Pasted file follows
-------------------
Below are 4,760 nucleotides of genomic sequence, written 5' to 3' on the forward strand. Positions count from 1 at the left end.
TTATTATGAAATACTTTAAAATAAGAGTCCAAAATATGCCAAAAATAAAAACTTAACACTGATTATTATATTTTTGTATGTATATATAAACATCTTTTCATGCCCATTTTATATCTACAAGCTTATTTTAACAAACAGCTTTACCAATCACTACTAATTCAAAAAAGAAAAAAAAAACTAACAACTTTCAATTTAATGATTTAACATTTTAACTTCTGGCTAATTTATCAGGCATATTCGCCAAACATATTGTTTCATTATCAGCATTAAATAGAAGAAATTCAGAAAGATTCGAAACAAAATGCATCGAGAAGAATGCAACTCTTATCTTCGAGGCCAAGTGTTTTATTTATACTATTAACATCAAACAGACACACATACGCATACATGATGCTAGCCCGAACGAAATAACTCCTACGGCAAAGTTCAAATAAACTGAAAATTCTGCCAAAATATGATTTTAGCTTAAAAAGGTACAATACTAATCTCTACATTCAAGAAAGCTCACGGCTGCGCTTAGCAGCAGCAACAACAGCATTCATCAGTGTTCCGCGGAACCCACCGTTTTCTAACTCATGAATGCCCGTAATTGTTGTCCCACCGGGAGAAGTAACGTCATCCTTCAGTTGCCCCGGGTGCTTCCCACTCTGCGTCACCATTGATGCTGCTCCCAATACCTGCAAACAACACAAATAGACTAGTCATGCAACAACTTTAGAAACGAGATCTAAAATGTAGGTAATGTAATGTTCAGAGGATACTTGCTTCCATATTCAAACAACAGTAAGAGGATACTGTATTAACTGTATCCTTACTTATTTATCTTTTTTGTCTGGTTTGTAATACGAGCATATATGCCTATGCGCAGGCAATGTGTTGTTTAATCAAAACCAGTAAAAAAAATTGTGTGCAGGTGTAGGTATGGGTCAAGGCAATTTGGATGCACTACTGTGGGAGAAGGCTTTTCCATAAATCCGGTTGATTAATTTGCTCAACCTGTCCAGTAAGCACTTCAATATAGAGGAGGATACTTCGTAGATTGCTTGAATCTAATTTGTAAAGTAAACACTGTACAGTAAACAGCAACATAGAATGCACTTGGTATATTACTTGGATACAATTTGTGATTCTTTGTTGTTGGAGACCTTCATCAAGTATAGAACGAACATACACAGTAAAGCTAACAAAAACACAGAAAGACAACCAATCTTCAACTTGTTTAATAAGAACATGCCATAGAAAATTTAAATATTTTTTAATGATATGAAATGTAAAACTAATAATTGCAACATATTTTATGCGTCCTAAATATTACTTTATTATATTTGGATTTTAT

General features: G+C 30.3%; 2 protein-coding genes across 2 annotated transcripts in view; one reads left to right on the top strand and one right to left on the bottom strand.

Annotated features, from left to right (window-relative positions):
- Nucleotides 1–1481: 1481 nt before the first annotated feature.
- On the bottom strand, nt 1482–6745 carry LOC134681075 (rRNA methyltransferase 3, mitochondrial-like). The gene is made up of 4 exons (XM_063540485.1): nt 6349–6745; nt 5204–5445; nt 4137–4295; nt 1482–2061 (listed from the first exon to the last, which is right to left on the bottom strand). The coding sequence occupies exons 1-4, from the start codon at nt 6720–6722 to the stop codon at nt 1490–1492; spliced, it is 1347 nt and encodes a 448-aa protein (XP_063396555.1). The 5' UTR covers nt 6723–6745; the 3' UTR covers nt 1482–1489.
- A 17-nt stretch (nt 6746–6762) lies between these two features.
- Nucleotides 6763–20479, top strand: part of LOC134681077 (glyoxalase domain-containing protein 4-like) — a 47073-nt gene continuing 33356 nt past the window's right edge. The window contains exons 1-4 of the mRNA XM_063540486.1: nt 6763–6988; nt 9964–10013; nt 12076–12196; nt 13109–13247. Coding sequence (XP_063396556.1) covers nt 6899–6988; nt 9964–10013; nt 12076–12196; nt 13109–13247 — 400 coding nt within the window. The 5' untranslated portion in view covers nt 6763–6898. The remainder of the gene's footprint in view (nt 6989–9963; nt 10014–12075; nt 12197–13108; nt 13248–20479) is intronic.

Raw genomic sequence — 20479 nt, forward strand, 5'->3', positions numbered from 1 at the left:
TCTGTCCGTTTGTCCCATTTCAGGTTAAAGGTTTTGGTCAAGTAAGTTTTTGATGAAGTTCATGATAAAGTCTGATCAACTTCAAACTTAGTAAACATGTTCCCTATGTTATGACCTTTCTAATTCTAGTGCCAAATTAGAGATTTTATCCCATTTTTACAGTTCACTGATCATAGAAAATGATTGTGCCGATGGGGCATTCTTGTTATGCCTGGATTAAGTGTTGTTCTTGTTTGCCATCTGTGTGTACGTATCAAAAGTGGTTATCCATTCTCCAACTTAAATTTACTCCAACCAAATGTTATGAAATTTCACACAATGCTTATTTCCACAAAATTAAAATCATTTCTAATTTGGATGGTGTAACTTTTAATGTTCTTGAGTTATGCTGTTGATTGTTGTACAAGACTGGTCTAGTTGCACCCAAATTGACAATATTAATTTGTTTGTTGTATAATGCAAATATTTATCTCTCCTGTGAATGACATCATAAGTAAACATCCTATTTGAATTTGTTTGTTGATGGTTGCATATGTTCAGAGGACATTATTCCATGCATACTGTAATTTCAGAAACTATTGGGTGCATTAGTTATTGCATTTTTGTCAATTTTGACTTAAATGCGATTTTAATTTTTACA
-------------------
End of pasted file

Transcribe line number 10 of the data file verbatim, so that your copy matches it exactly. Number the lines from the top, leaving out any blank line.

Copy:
TCTGTCCGTTTGTCCCATTTCAGGTTAAAGGTTTTGGTCAAGTAAGTTTTTGATGAAGTTCATGATAAAGTCTGATCAACTTCAAACTTAGTAAACATGTTCCCTATGTTATGACCTTTCTAATTCTAGTGCCAAATTAGAGATTTTATCCCATTTTTACAGTTCACTGATCATAGAAAATGATTGTGCCGATGGGGCATTCTTGTTATGCCTGGATTAAGTGTTGTTCTTGTTTGCCATCTGTGTGTACGTATCAAAAGTGGTTATCCATTCTCCAACTTAAATTTACTCCAACCAAATGTTATGAAATTTCACACAATGCTTATTTCCACAAAATTAAAATCATTTCTAATTTGGATGGTGTAACTTTTAATGTTCTTGAGTTATGCTGTTGATTGTTGTACAAGACTGGTCTAGTTGCACCCAAATTGACAATATTAATTTGTTTGTTGTATAATGCAAATATTTATCTCTCCTGTGAATGACATCATAAGTAAACATCCTATTTGAATTTGTTTGTTGATGGTTGCATATGTTCAGAGGACATTATTCCATGCATACTGTAATTTCAGAAACTATTGGGTGCATTAGTTATTGCATTTTTGTCAATTTTGACTTAAATGCGATTTTAATTTTTACA